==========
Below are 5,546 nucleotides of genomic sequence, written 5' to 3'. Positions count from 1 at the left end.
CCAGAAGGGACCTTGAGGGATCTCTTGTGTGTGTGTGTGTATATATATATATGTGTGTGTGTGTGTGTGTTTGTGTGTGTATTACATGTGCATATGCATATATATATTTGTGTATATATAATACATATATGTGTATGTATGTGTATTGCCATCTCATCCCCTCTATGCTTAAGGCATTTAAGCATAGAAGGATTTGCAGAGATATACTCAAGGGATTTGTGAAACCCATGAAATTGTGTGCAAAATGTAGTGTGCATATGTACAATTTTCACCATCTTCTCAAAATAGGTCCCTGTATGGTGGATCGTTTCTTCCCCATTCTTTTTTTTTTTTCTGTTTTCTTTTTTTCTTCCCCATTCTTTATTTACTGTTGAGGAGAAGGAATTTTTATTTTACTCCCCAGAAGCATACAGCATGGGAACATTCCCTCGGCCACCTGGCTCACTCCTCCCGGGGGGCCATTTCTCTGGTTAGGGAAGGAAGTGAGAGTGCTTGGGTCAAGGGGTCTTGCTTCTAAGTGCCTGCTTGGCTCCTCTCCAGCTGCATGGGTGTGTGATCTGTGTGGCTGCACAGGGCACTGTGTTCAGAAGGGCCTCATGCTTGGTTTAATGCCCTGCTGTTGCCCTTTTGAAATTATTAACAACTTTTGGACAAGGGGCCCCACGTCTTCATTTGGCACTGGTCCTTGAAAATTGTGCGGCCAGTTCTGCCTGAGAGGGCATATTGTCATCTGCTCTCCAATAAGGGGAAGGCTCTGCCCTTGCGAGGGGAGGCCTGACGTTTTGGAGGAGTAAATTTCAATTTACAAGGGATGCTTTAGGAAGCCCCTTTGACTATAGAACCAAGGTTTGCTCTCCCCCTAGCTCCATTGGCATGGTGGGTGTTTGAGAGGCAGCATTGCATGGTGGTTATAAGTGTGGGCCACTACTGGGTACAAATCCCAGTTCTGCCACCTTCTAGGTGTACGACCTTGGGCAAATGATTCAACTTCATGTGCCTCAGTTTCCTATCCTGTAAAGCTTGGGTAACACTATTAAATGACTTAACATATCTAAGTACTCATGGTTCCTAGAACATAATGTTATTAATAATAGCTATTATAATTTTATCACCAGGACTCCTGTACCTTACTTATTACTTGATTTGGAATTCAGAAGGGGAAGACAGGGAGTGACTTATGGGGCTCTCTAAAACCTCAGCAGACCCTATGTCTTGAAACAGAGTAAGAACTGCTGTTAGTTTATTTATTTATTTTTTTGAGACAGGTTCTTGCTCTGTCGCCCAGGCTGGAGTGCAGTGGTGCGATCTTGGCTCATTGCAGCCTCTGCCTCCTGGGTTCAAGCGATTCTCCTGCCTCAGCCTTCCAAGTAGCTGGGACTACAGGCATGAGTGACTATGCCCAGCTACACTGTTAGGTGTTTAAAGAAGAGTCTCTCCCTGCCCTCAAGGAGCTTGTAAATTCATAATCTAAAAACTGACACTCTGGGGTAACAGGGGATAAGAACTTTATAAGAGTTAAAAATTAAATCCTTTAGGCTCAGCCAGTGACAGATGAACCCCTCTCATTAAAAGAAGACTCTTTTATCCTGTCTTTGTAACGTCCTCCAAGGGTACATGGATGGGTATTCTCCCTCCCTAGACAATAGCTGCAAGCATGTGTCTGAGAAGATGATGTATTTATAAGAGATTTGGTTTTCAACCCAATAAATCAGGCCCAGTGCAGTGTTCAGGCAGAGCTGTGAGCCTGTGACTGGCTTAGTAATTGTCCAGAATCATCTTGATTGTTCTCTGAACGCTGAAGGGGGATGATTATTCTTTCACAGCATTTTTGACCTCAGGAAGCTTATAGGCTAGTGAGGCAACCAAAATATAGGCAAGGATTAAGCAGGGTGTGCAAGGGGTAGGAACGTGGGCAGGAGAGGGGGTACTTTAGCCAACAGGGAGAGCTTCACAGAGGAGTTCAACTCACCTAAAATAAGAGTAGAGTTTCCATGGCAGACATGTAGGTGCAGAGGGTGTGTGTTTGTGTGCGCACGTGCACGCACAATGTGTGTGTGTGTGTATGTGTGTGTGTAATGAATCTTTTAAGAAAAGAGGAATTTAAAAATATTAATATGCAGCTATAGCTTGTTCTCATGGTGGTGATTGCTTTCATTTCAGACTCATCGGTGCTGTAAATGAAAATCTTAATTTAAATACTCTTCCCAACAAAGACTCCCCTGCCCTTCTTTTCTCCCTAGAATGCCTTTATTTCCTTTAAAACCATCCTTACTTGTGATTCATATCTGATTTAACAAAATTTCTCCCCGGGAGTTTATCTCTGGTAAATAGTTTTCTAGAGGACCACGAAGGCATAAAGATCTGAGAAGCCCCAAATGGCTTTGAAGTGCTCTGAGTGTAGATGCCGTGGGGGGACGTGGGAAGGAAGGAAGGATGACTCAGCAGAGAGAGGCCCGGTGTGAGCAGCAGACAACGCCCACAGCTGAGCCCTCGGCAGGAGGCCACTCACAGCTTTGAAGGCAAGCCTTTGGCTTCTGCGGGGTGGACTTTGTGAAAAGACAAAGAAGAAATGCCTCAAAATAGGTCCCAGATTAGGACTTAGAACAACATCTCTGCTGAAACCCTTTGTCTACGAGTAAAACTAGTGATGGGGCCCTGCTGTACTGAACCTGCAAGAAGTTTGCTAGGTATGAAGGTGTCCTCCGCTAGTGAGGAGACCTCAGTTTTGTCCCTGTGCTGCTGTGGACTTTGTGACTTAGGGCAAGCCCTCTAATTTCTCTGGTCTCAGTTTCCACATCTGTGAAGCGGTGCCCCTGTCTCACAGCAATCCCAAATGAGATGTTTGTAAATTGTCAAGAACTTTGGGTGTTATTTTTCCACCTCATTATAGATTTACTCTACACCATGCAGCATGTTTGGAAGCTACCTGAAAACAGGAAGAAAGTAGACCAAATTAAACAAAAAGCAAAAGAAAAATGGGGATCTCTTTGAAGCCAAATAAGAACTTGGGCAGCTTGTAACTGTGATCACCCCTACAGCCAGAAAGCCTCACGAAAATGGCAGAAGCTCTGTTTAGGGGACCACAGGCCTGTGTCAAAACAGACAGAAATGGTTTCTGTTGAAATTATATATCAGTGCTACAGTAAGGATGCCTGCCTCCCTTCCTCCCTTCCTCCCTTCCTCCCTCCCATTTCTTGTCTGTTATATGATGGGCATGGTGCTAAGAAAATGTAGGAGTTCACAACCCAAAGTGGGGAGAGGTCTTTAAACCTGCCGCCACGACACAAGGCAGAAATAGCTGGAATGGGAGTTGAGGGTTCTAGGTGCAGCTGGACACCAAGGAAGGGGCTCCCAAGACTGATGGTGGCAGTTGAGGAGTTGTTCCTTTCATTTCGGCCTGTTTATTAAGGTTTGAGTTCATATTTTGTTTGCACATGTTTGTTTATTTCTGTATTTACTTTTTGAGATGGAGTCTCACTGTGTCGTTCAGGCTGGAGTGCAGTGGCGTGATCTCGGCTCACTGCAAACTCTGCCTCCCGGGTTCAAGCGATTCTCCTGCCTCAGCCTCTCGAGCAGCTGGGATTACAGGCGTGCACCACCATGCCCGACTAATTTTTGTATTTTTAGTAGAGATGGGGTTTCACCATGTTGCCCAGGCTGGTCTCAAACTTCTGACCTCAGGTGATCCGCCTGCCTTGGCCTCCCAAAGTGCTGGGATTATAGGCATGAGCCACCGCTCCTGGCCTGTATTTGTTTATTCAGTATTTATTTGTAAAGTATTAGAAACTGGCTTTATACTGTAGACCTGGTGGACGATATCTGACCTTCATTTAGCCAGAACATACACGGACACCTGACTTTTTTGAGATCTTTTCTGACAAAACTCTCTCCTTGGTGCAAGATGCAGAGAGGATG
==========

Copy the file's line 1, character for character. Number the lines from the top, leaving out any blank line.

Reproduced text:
Below are 5,546 nucleotides of genomic sequence, written 5' to 3'. Positions count from 1 at the left end.